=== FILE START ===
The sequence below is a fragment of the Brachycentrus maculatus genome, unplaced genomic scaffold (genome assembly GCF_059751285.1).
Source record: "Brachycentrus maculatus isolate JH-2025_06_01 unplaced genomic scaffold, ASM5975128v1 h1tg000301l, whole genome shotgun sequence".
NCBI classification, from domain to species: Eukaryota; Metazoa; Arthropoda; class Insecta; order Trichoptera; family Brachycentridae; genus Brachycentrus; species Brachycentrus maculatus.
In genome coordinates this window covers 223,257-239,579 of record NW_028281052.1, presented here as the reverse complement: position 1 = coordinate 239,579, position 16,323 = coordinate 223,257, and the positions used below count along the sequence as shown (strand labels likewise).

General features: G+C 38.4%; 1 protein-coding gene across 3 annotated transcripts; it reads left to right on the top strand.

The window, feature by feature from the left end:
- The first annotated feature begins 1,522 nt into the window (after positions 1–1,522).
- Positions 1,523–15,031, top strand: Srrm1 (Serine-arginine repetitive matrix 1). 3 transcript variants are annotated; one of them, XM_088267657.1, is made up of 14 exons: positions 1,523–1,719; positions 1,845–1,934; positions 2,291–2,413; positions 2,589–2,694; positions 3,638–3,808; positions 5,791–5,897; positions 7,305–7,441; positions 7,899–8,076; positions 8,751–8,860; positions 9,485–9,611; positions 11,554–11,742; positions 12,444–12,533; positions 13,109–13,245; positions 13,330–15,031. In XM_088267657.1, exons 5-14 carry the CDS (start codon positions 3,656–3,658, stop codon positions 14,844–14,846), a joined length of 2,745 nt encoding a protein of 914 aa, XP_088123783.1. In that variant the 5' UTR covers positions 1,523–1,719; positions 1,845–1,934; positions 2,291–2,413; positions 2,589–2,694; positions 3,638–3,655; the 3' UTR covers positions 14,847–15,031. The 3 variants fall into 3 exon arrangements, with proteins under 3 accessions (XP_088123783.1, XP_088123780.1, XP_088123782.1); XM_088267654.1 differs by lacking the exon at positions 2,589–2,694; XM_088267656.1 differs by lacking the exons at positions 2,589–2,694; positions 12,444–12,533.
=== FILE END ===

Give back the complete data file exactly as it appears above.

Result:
The sequence below is a fragment of the Brachycentrus maculatus genome, unplaced genomic scaffold (genome assembly GCF_059751285.1).
Source record: "Brachycentrus maculatus isolate JH-2025_06_01 unplaced genomic scaffold, ASM5975128v1 h1tg000301l, whole genome shotgun sequence".
NCBI classification, from domain to species: Eukaryota; Metazoa; Arthropoda; class Insecta; order Trichoptera; family Brachycentridae; genus Brachycentrus; species Brachycentrus maculatus.
In genome coordinates this window covers 223,257-239,579 of record NW_028281052.1, presented here as the reverse complement: position 1 = coordinate 239,579, position 16,323 = coordinate 223,257, and the positions used below count along the sequence as shown (strand labels likewise).

General features: G+C 38.4%; 1 protein-coding gene across 3 annotated transcripts; it reads left to right on the top strand.

The window, feature by feature from the left end:
- The first annotated feature begins 1,522 nt into the window (after positions 1–1,522).
- Positions 1,523–15,031, top strand: Srrm1 (Serine-arginine repetitive matrix 1). 3 transcript variants are annotated; one of them, XM_088267657.1, is made up of 14 exons: positions 1,523–1,719; positions 1,845–1,934; positions 2,291–2,413; positions 2,589–2,694; positions 3,638–3,808; positions 5,791–5,897; positions 7,305–7,441; positions 7,899–8,076; positions 8,751–8,860; positions 9,485–9,611; positions 11,554–11,742; positions 12,444–12,533; positions 13,109–13,245; positions 13,330–15,031. In XM_088267657.1, exons 5-14 carry the CDS (start codon positions 3,656–3,658, stop codon positions 14,844–14,846), a joined length of 2,745 nt encoding a protein of 914 aa, XP_088123783.1. In that variant the 5' UTR covers positions 1,523–1,719; positions 1,845–1,934; positions 2,291–2,413; positions 2,589–2,694; positions 3,638–3,655; the 3' UTR covers positions 14,847–15,031. The 3 variants fall into 3 exon arrangements, with proteins under 3 accessions (XP_088123783.1, XP_088123780.1, XP_088123782.1); XM_088267654.1 differs by lacking the exon at positions 2,589–2,694; XM_088267656.1 differs by lacking the exons at positions 2,589–2,694; positions 12,444–12,533.